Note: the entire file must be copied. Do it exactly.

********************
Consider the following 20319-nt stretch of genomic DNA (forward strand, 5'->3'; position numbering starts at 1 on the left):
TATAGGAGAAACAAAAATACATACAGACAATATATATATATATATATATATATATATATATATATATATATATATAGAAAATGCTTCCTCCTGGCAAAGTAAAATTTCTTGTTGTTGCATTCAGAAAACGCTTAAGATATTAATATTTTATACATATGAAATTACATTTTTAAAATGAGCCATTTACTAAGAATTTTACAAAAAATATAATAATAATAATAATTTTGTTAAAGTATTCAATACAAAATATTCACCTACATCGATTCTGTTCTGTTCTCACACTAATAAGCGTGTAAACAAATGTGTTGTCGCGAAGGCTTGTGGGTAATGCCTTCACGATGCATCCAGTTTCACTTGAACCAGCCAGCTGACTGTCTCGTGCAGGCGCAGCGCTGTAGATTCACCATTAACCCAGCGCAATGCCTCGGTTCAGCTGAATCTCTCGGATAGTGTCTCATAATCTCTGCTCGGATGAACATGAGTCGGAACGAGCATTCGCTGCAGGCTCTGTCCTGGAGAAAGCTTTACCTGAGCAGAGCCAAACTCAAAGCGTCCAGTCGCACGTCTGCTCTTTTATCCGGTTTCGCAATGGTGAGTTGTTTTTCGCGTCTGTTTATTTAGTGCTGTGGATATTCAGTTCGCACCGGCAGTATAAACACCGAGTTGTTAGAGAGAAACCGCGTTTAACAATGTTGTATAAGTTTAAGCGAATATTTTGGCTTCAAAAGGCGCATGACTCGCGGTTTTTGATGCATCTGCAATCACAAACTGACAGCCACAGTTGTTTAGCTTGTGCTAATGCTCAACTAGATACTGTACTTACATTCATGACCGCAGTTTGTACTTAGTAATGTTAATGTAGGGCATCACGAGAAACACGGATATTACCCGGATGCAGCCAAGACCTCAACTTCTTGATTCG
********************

Consider the following 20319-nt stretch of genomic DNA (forward strand, 5'->3'; position numbering starts at 1 on the left):
TATAGGAGAAACAAAAATACATACAGACAATATATATATATATATATATATATATATATATATATATATATATATAGAAAATGCTTCCTCCTGGCAAAGTAAAATTTCTTGTTGTTGCATTCAGAAAACGCTTAAGATATTAATATTTTATACATATGAAATTACATTTTTAAAATGAGCCATTTACTAAGAATTTTACAAAAAATATAATAATAATAATAATTTTGTTAAAGTATTCAATACAAAATATTCACCTACATCGATTCTGTTCTGTTCTCACACTAATAAGCGTGTAAACAAATGTGTTGTCGCGAAGGCTTGTGGGTAATGCCTTCACGATGCATCCAGTTTCACTTGAACCAGCCAGCTGACTGTCTCGTGCAGGCGCAGCGCTGTAGATTCACCATTAACCCAGCGCAATGCCTCGGTTCAGCTGAATCTCTCGGATAGTGTCTCATAATCTCTGCTCGGATGAACATGAGTCGGAACGAGCATTCGCTGCAGGCTCTGTCCTGGAGAAAGCTTTACCTGAGCAGAGCCAAACTCAAAGCGTCCAGTCGCACGTCTGCTCTTTTATCCGGTTTCGCAATGGTGAGTTGTTTTTCGCGTCTGTTTATTTAGTGCTGTGGATATTCAGTTCGCACCGGCAGTATAAACACCGAGTTGTTAGAGAGAAACCGCGTTTAACAATGTTGTATAAGTTTAAGCGAATATTTTGGCTTCAAAAGGCGCATGACTCGCGGTTTTTGATGCATCTGCAATCACAAACTGACAGCCACAGTTGTTTAGCTTGTGCTAATGCTCAACTAGATACTGTACTTACATTCATGACCGCAGTTTGTACTTAGTAATGTTAATGTAGGGCATCACGAGAAACACGGATATTACCCGGATGCAGCCAAGACCTCAACTTCTTGATTCG